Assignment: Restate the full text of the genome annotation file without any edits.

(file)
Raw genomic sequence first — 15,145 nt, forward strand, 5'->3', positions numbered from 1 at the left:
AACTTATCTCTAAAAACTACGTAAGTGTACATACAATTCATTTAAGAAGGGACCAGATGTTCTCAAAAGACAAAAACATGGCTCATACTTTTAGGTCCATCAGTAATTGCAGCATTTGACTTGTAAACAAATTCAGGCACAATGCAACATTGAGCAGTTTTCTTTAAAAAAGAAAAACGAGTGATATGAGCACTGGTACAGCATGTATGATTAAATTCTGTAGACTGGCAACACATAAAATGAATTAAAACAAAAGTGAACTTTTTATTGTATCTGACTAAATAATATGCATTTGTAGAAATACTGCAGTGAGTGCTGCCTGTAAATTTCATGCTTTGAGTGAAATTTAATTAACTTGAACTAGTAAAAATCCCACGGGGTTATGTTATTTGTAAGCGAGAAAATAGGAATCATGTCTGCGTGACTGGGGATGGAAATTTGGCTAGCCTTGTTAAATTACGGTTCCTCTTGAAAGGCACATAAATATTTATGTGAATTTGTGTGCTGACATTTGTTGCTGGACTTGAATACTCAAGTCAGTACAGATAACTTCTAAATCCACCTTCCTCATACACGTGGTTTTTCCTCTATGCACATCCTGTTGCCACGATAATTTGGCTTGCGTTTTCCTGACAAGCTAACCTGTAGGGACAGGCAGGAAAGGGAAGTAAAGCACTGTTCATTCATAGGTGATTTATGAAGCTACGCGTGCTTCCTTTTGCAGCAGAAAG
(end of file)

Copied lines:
Raw genomic sequence first — 15,145 nt, forward strand, 5'->3', positions numbered from 1 at the left:
AACTTATCTCTAAAAACTACGTAAGTGTACATACAATTCATTTAAGAAGGGACCAGATGTTCTCAAAAGACAAAAACATGGCTCATACTTTTAGGTCCATCAGTAATTGCAGCATTTGACTTGTAAACAAATTCAGGCACAATGCAACATTGAGCAGTTTTCTTTAAAAAAGAAAAACGAGTGATATGAGCACTGGTACAGCATGTATGATTAAATTCTGTAGACTGGCAACACATAAAATGAATTAAAACAAAAGTGAACTTTTTATTGTATCTGACTAAATAATATGCATTTGTAGAAATACTGCAGTGAGTGCTGCCTGTAAATTTCATGCTTTGAGTGAAATTTAATTAACTTGAACTAGTAAAAATCCCACGGGGTTATGTTATTTGTAAGCGAGAAAATAGGAATCATGTCTGCGTGACTGGGGATGGAAATTTGGCTAGCCTTGTTAAATTACGGTTCCTCTTGAAAGGCACATAAATATTTATGTGAATTTGTGTGCTGACATTTGTTGCTGGACTTGAATACTCAAGTCAGTACAGATAACTTCTAAATCCACCTTCCTCATACACGTGGTTTTTCCTCTATGCACATCCTGTTGCCACGATAATTTGGCTTGCGTTTTCCTGACAAGCTAACCTGTAGGGACAGGCAGGAAAGGGAAGTAAAGCACTGTTCATTCATAGGTGATTTATGAAGCTACGCGTGCTTCCTTTTGCAGCAGAAAG